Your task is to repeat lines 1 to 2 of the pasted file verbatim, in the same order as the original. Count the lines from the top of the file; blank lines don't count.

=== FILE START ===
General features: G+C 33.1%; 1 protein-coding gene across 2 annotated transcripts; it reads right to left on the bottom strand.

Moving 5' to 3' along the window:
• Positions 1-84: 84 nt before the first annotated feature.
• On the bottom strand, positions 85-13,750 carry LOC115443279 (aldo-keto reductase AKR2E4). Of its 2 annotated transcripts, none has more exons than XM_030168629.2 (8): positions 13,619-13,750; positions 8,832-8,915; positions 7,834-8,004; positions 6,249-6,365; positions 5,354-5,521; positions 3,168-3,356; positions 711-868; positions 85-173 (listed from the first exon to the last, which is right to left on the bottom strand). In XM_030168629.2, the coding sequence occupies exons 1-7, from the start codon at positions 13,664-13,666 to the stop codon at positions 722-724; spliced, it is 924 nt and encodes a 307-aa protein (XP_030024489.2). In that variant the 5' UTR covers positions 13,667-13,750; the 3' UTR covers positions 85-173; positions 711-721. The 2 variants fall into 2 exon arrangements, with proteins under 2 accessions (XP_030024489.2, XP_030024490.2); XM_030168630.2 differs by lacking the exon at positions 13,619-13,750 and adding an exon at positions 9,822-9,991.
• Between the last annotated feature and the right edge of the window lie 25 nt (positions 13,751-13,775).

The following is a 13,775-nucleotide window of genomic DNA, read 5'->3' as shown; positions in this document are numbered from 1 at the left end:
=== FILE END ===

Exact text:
General features: G+C 33.1%; 1 protein-coding gene across 2 annotated transcripts; it reads right to left on the bottom strand.

Moving 5' to 3' along the window: